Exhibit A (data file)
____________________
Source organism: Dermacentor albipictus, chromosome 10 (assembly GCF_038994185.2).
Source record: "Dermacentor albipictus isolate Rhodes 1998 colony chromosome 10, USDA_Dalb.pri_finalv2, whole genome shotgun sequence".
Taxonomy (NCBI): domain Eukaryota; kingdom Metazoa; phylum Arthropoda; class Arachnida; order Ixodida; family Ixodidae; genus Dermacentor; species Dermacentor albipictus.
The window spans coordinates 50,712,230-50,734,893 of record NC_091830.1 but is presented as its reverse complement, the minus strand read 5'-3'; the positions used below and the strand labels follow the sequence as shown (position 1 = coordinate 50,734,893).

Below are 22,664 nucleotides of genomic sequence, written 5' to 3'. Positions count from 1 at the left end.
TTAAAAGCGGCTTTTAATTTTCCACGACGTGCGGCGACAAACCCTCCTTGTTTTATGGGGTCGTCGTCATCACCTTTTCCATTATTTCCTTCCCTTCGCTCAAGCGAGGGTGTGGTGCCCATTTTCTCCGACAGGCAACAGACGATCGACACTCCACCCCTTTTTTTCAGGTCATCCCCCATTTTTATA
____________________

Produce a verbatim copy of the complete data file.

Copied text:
Source organism: Dermacentor albipictus, chromosome 10 (assembly GCF_038994185.2).
Source record: "Dermacentor albipictus isolate Rhodes 1998 colony chromosome 10, USDA_Dalb.pri_finalv2, whole genome shotgun sequence".
Taxonomy (NCBI): domain Eukaryota; kingdom Metazoa; phylum Arthropoda; class Arachnida; order Ixodida; family Ixodidae; genus Dermacentor; species Dermacentor albipictus.
The window spans coordinates 50,712,230-50,734,893 of record NC_091830.1 but is presented as its reverse complement, the minus strand read 5'-3'; the positions used below and the strand labels follow the sequence as shown (position 1 = coordinate 50,734,893).

Below are 22,664 nucleotides of genomic sequence, written 5' to 3'. Positions count from 1 at the left end.
TTAAAAGCGGCTTTTAATTTTCCACGACGTGCGGCGACAAACCCTCCTTGTTTTATGGGGTCGTCGTCATCACCTTTTCCATTATTTCCTTCCCTTCGCTCAAGCGAGGGTGTGGTGCCCATTTTCTCCGACAGGCAACAGACGATCGACACTCCACCCCTTTTTTTCAGGTCATCCCCCATTTTTATA